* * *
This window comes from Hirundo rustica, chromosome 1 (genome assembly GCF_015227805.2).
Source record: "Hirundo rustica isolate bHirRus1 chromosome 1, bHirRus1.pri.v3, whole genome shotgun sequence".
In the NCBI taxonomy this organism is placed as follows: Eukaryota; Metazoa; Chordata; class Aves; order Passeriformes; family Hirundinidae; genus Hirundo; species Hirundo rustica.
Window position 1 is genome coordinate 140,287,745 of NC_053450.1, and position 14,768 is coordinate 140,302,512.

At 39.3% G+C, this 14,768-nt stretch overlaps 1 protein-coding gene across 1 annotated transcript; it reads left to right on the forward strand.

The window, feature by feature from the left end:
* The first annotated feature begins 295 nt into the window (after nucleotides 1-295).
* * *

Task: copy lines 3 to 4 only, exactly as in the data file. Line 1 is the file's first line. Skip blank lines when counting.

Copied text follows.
In the NCBI taxonomy this organism is placed as follows: Eukaryota; Metazoa; Chordata; class Aves; order Passeriformes; family Hirundinidae; genus Hirundo; species Hirundo rustica.
Window position 1 is genome coordinate 140,287,745 of NC_053450.1, and position 14,768 is coordinate 140,302,512.